Our experience, at DiploFoundation, from more than 15 years of online teaching, shows the opposite to be true. One can create the environment of trust and community necessary for online learning, by having a small groups of maximum 25 students. The process has to be carefully nurtured, sometimes moving more into coaching than teaching. Our experience from Diplo online learning shows that a surprisingly high level of bonding can be established in an online classroom. As in traditional classrooms, online learning requires time, interest and passion. On the learning path – online or traditional – there are no shortcuts. There are no online substitutes for empathy and social bonding which, very often, make or break our learning experience.
Have you experienced any online learning? Did it work for you? Do you think it can be achieved in a classroom of a thousand people?
Can online learning work? Of
Can online learning work? Of course. I have an attempt at it this year, and I would say it is the best training program I have attended so far. The standards were high and the lecturers focus was on every student. The aim is simple. Provide virtual, classroom learning experience. To me, the objective was achieved and provided an opportunity for quality training.
Technology is here to change our lives and the way we do things, and we must appreciate the power of the internet. How many people are locked out there simply because they cannot afford to undertake training or access learning due to distance, cost and other factors?
History has it that no matter how loud a teacher shouts in class, there are fellows who still fail exams. Pass or fail has nothing to do with the teacher’s presence, rather, interest, intellect and the urge to learn. The best thing with online study are the terms. Accepting to attend the course in its entirety before one enrols or begins. So there is some level of commitment. This makes the course succeed because anyone who is not in a position to finish the course will not commit himself/herself in the first place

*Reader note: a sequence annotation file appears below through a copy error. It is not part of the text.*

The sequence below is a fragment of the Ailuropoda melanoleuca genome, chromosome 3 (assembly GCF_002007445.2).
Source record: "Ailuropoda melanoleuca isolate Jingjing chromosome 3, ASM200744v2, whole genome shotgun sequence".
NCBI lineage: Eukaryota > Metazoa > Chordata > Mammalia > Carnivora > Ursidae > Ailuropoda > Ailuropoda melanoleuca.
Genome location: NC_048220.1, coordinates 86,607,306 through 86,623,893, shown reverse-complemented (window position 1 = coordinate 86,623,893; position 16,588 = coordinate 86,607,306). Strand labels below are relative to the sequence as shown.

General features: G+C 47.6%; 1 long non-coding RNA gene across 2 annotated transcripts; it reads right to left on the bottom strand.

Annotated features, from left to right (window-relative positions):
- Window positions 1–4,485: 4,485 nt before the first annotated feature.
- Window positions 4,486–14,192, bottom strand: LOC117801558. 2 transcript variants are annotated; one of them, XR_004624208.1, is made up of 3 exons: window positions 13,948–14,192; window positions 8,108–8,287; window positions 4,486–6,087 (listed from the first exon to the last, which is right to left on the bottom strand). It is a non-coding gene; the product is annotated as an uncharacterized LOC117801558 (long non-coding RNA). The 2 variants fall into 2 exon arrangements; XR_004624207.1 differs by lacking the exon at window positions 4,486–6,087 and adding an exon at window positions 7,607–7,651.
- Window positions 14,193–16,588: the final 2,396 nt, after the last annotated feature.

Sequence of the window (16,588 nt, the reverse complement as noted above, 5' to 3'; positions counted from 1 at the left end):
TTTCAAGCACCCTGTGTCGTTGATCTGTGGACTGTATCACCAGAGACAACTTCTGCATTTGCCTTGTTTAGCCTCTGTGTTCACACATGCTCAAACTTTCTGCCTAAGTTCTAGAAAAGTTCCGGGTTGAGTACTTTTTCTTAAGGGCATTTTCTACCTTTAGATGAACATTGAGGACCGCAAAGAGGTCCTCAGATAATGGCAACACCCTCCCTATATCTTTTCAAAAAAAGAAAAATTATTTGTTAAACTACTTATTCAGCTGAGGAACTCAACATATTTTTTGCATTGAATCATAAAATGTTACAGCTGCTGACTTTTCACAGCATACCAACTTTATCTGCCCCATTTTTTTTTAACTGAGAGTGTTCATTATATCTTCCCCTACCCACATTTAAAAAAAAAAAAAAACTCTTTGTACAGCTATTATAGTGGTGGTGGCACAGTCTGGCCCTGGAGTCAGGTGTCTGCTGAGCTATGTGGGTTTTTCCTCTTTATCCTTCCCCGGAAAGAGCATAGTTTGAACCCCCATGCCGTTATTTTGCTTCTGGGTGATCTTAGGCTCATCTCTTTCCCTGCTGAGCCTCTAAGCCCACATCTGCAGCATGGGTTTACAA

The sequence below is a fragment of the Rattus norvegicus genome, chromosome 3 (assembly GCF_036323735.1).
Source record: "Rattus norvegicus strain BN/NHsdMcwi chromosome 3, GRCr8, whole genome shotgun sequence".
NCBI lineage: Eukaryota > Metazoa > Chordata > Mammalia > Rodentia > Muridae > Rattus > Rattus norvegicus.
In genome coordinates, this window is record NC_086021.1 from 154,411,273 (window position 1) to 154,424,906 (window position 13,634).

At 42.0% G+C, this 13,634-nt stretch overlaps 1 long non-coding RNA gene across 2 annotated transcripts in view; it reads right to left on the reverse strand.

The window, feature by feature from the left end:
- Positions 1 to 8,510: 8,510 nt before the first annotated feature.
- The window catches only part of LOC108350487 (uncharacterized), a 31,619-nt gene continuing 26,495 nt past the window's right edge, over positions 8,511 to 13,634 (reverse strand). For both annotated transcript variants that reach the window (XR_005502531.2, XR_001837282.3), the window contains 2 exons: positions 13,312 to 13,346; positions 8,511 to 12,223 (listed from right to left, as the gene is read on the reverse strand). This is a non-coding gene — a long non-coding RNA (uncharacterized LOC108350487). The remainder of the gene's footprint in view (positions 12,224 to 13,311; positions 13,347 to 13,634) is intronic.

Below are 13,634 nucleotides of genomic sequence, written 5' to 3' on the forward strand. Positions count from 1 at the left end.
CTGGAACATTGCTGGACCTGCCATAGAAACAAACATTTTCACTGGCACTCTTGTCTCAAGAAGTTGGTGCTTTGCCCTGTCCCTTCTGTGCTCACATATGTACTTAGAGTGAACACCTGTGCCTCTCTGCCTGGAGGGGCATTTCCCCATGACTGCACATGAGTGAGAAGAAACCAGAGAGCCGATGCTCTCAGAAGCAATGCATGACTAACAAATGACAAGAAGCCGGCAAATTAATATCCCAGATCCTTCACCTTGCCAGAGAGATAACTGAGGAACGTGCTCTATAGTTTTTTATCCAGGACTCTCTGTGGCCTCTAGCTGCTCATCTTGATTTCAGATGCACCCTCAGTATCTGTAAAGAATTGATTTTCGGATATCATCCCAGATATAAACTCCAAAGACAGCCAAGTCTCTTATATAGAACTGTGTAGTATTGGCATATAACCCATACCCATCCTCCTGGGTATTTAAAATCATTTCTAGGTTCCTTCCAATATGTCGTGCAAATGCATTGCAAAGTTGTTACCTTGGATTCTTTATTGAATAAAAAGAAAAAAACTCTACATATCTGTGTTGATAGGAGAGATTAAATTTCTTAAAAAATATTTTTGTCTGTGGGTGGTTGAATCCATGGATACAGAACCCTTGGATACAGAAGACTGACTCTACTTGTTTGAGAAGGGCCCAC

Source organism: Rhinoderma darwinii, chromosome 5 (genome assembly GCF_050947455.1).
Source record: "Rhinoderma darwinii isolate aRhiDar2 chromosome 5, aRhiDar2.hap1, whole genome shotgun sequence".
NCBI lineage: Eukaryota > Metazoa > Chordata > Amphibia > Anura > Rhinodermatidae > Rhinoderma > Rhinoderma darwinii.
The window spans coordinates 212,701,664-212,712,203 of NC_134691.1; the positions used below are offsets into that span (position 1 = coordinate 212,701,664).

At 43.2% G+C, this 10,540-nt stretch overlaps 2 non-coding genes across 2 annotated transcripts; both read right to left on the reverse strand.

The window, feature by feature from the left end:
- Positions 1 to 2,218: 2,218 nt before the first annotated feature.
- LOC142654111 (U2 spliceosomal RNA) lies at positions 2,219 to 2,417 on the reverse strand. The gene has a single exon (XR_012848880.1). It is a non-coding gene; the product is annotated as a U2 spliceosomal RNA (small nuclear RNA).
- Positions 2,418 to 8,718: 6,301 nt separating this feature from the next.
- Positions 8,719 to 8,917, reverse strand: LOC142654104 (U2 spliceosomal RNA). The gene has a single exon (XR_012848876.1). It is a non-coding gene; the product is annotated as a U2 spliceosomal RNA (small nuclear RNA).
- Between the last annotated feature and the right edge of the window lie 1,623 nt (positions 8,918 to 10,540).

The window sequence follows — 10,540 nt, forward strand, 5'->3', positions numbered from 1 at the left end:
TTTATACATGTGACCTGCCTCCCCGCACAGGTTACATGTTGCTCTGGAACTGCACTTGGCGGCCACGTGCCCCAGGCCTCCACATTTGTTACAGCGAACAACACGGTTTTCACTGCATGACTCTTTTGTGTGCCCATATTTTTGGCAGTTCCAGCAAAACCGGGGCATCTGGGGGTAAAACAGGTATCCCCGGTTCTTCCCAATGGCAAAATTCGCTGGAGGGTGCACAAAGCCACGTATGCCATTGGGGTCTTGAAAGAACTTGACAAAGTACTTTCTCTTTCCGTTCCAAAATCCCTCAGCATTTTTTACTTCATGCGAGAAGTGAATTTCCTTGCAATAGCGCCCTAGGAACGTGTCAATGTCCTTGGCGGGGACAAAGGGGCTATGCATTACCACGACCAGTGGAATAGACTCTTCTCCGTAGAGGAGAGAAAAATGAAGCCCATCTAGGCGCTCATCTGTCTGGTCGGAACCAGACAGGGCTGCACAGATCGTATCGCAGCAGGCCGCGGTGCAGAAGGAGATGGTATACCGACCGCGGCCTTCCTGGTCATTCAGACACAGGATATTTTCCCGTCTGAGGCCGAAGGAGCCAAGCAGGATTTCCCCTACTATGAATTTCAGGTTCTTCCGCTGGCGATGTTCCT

To me the other objections to online learning are secondary and insignificant. It would be better if we could focus to enhance the whole concept as well as advocacy to improving the Internet infrastructure and connectivity, as these are the primary mediums of online courses delivery.
I’m just wondering how long it would take to replicate a program similar to Diplo’s, to educational systems in the developing countries, to provide learning opportunity platforms for the disadvantaged.
Keep it up Diplo.
THankd Dr Jovan for your
THankd Dr Jovan for your article.For my case, I think Diplo course is one of the most vibrant online course I ever took.The materialisation of the achievement of succesful students with their stories creates emotional values among learners, like the IGCBP Book is an unique idea.